Juli Thorson says: I’ve ridden since toddlerhood, inside and outside the show ring, and with over 50 years of saddle time, consider myself to be a reasonably competent rider. But like most people with full time jobs (I’m the editor at Horse & Rider), I don’t get to ride every day. Also like the majority of horse owners, I don’t ride regularly with a trainer. Perfect recipe for small riding errors to develop and continue unchecked until they’re habits. I’m overdue for a tune-up riding lesson with a pro like Al Dunning, who’s known for his coaching skills.
Although he’s been winning world-level titles since the 1970s, Al doesn’t reserve all his knowledge for himself. Instead, he devotes much of his energy to teaching others, whether through his clinics and instructional products, or through individual lessons like the one he gave me at his ranch in Arizona. Here’s a slice of what I learned.
Al Dunning says: I see right off that Juli’s not relaxed, and it’s partly because her upper body is out of balance in little ways. Her shoulders aren’t square over her hips–notice how her rein hand’s way out ahead of her free hand, and how she’s brought her left shoulder too far forward as well. Juli can fix a lot of this just by bringing her left shoulder back, and her rein arm and hand with it. Another small fix: She’ll steer more precisely if she rotates and flattens her wrist to point her index finger down the center of the mane. It’s good that Juli has her eyes up, but she’s looking too far to the inside, and that puts a twist in her neck that also hinders her balance. I’m telling her to look only as far as the outer edge of the horse’s inside ear.
Al says: I’ve helped Juli correct some of her upper-body horsemanship flaws by getting her to square her shoulders over her hips and change where she looks. Now, I’m pointing out another balance-related problem she can change with a small fix. She’s got too much arch in her back–not a lot, but enough to matter–and it’s because her pelvis is tilted forward by a few degrees. See the way the side jeans seam below her belt is angled forward? That’s a clue. By rotating her pelvis back just enough to straighten that seam, Juli can eliminate the stiff arch in her back. Then, without that tension, she’ll find it easier to bring her legs back farther, until her heels are directly under her hips. That’ll give her better control over the horse’s hindquarters.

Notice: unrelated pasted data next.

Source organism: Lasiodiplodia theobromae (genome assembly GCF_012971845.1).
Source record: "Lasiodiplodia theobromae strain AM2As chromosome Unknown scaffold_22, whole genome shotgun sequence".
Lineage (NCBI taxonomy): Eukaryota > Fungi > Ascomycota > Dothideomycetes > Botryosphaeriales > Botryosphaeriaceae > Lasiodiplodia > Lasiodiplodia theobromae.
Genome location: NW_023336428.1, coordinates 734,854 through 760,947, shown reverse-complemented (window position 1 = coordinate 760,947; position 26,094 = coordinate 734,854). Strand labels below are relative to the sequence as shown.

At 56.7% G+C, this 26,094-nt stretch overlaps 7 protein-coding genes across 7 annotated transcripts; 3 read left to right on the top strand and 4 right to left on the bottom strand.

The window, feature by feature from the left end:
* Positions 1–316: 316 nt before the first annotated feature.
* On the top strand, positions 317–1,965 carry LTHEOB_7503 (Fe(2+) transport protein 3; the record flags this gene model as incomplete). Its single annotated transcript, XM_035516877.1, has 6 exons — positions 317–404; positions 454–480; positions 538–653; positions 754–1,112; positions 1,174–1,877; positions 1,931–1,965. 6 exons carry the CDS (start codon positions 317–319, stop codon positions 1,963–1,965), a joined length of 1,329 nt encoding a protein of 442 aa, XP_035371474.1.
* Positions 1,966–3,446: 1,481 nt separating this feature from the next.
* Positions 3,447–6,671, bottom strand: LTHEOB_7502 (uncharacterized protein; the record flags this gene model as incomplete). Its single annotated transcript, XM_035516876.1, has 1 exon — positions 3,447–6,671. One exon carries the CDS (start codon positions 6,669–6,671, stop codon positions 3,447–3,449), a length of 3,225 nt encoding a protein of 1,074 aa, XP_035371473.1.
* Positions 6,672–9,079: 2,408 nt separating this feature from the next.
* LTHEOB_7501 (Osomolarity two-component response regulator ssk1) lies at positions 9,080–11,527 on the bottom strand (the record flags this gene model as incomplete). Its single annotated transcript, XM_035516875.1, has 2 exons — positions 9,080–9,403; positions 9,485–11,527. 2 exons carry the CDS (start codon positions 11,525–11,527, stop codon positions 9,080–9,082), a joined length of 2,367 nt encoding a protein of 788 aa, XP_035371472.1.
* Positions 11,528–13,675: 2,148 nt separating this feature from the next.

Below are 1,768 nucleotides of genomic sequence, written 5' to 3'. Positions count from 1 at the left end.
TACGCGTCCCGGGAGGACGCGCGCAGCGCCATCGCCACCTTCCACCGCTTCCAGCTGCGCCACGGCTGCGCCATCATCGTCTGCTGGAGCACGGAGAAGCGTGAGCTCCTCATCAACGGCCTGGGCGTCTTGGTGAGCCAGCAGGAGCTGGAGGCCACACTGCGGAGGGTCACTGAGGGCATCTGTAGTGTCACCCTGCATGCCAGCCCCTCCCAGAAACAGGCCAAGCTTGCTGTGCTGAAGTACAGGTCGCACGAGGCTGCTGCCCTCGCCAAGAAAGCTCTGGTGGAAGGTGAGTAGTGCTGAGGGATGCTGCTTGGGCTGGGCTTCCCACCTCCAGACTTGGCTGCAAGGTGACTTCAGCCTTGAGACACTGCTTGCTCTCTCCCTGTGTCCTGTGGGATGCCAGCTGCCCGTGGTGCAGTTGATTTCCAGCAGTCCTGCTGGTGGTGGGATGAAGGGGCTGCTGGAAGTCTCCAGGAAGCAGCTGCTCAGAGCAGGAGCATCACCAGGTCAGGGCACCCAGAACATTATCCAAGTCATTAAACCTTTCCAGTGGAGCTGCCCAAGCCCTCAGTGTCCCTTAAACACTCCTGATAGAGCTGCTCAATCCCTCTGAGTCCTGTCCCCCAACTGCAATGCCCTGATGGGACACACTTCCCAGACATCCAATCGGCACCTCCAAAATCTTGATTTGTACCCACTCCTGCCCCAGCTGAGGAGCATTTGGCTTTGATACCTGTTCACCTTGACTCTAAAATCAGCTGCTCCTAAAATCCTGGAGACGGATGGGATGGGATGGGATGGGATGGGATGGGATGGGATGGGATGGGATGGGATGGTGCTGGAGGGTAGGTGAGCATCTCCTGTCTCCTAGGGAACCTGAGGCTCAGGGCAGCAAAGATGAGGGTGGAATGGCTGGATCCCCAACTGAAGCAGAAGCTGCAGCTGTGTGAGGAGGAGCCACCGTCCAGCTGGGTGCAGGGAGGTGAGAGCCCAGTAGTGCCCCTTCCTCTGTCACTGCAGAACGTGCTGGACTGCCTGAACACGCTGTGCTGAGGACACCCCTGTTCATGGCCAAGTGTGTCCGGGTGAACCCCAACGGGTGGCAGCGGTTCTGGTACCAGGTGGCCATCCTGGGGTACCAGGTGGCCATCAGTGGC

Al says: Juli resumes trotting circles while incorporating most of my suggested fixes, but still turns her head to look too far to the inside of her circle. I’ll keep after her on this. It’s been an uncorrected habit, so it’s something she needs to stay aware of and be sure to work on. Now I see something else that needs a fix. Juli’s got a lack of weight in her right stirrup, and to keep her balance, compensates by opening the angle of her left knee. Chain reaction: Her knee comes away from her horse, for loss of contact; her left toe twists out; and her heel gets in too close to the horse. This lack of weight on the right stirrup tells me Juli’s probably a naturally left-sided rider, and that she needs to be deliberate about finding ways to strengthen her weaker side.
Juli says: Getting into the position he wants me to tweak toward–back straight, arms carried evenly, hips directly over heels, feet pointed straight ahead, eyes up–Al asks me to imagine what would happen if he turned his head, twisted his shoulders, let his pelvis rock forward, and took the weight off one foot, as I’d inadvertently been doing. “You’d fall over,” I admit. No wonder I’m stiff in our opening photo; I’m compensating for all the flaws in my balance points. Next, Al tells me to imagine that he has a horse under him. When riding from his balanced, evenly weighted position, he points out, he’s able to stay relaxed and ready to go right with the horse, no matter what it does. This clicks for me–“evenly weighted” has been a missingpiece of my feel-picture puzzle.
Al says: Juli’s now much better balanced, and as a result, is able to do a workmanlike job of galloping circles in rhythm with the horse. I’d like to see her bring her right shoulder just a bit more forward, to square it up with her left, but overall, her improvement’s pretty dramatic. Now I’m going to step up the degree of difficulty, by asking her to do a stop.